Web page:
I don't know if you have the same experience, but in Dallas now, if you drive to a lot of intersections, especially in places of higher income, you’re going to find these beggars on the corner, which is sort of new to me.  I’m not used to beggars in Dallas, and I don't know what your feeling is when you see them.  All I know is I can’t look at them, and I know that’s not just because I don’t want them to think that I’m reaching for my wallet.  But I just have a hard time sitting there and feeling anything like I feel, which is I want to do something for them, and then I think, “Well, maybe they’re faking it.  Maybe they’re not.”  Then I think, “Well, maybe if everybody gave them five bucks, well, there’d be 20 of them at every stop.”  What do you do?  I hate it.  I just — I don't know.  I don’t feel comfortable passing them, and I don’t feel like I’m obligated to do it.  So that’s the problem, but I feel something.  And I underestimate the power of that feeling.  Yeah, I’m sorry for them, but as you evolve and you change, you also develop something else, an inner reaction to somebody who is in pain, and it’s not just sympathy, meaning you know and understand they’re in a some kind of difficult situation, and you would like to help them — sympathy.  But it evolves into empathy.  Empathy, a word that’s only been in the English language for maybe — well, since 1909, and it’s different than sympathy.  Sympathy is you can tell someone is in pain, and you wish they weren’t.  Empathy is you actually feel the pain they’re in.  You experience it.  That moment at the street corner, I feel something like what it must be like to have no home, no place, no food, and it’s an uncomfortable, terrible feeling.  And I sort of try to get rid of it, and I’m beginning to realize, that’s not what you do with empathy.  That’s wasting it, because it has a mystery, a connection that we need to get in touch with that is so powerful.  So let’s go back to the gospel.

Lazarus is there, and he’s ignored.  And I would say the rich man has a lot of diversions, and he’s just not really interested.  He’s never been told that he should care for these people.  In fact, I would just think that there’s no real connection when they see people like this.  They just don’t feel anything, no sympathy, and then he dies.  Lazarus dies.  The rich man dies, and then the whole story changes, the parable.  It’s beautiful.  What I find fascinating is you’re told there’s a great chasm between where this man is now who suffered, and I’m sure he had compassion and empathy for his brothers and sisters who were fellow beggars.  I’m sure they commiserated and helped each other, but the rich man, he had no connection, no connection with the struggle that they were having.  So I’m going to call him unconscious, unaware, just simply turned off, and when you’re turned off, when you’re not seeing who you really are, not developing your true nature, you are miles and miles and miles away, light miles away from somebody who has developed a keen sense of compassion, sympathy and especially empathy.  You’re like two different creatures, and the thing I find so fascinating about the rich man is when he realizes that he’s made a mistake, he doesn’t say, “Abraham, please give us some water,” or, “Abraham, please go and talk to my — get the prophets to talk to my brothers.”  He asks Abraham to tell Lazarus to do it.  Isn’t that interesting?  I never noticed that before.  “Get Lazarus, who I ignored all this time, get him to come down and give me just a drop of water, and if he can’t do that, well, at least go to my friends, my brothers and tell them that this is a terrible thing we’ve done. Open them to what we should have been like.  If somebody comes from the dead, they’re bound to do it.”  What an ironic twist at the end of the story.  If somebody would come back from the dead and tell them that everything he said was true and that he is a man filled with empathy and compassion, he would be the one.  He would be the one to convince everybody.  And I think it’s so beautiful that Abraham just gives you this insight.  “No, if you don’t have this, what little you have, you’ll lose.  No, they won’t listen, not even if they come back from the dead,” predicting, of course, the way many responded, many Jews, to the resurrection of Jesus, but here’s the key.  Here’s the secret.  The empathy that Jesus had on the cross for everybody that was there and looking at them and seeing the horrible thing they were doing to him, he said, “Oh Father, I feel so sorry for them.  They don’t know what they’re doing.”  When you have that kind of empathy and care for someone, and Jesus had it, as a way of being, it was the source of all of his healing.  It healed people.  Feeling someone’s pain heals their pain.  I don't know how that works.  I would love to talk about it for a couple of hours, but again, it’s going to get into that gray, mysterious place.  But I know that’s the heart of what this story is about.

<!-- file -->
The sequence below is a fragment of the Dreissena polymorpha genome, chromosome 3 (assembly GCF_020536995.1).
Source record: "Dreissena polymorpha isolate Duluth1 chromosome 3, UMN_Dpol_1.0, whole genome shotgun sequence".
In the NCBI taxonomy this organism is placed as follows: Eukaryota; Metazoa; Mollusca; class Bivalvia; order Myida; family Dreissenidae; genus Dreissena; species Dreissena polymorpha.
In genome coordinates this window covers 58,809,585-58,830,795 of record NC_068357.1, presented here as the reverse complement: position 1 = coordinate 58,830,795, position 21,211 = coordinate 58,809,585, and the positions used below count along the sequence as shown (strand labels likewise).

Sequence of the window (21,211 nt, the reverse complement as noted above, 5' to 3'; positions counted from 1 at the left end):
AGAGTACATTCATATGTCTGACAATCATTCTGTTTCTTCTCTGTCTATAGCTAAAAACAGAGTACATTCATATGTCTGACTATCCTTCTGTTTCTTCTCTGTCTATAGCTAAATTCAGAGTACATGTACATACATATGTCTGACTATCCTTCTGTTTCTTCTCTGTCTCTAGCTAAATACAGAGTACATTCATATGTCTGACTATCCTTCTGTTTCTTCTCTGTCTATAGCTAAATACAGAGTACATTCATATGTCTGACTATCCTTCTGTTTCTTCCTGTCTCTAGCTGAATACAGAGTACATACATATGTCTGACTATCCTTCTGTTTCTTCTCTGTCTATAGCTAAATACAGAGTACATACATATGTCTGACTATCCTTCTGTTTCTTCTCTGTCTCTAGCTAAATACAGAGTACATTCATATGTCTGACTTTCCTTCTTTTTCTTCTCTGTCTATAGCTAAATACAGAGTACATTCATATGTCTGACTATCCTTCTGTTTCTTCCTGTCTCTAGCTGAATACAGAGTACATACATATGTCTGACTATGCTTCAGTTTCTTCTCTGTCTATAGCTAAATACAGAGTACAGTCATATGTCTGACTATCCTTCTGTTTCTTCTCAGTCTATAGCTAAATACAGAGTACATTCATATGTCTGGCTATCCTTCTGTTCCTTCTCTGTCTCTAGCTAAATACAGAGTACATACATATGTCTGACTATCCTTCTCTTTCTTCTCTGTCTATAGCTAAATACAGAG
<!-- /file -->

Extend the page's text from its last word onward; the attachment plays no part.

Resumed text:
The people who have suffering are more likely to be the ones who care.  The rich man was right in saying, “Ask Lazarus to do it,” because he probably understood what it feels like to be begging for something.  And so it’s a beautiful reflection on the evolution of human nature that, when we get to a point where we feel truly what another goes through, we don’t have to fix them.  We just know somehow that that disposition that we have for them, that connection pours life into them, the life of God in the person with empathy into the person that is in need.  It’s so comforting to me, and even now I know, after this homily, which I haven’t heard before either, I don't know if I’ll feel like I’m wasting my energy sitting there trying — I will believe I’m wasting my energies when I won’t act on the empathy I have.  I want to make it a prayer that this person is somehow gifted with whatever he needs to not be a beggar, to not be there on that corner and to have the life that he really wants to have. 

 

Father, our nature, the nature you’ve given us, if we can find it, discover it, fall in love with it, want it to develop, want it to grow into the life-giving presence that you want us to be to each other, basing our power on your presence in us but knowing that we are the instrument to bring that presence to another, bless us with this great evolutionary gift of empathy, and let us be healers, not judgmental, not angry, not afraid but capable of bringing life to those around us.  Amen.

 
Madeleine Sis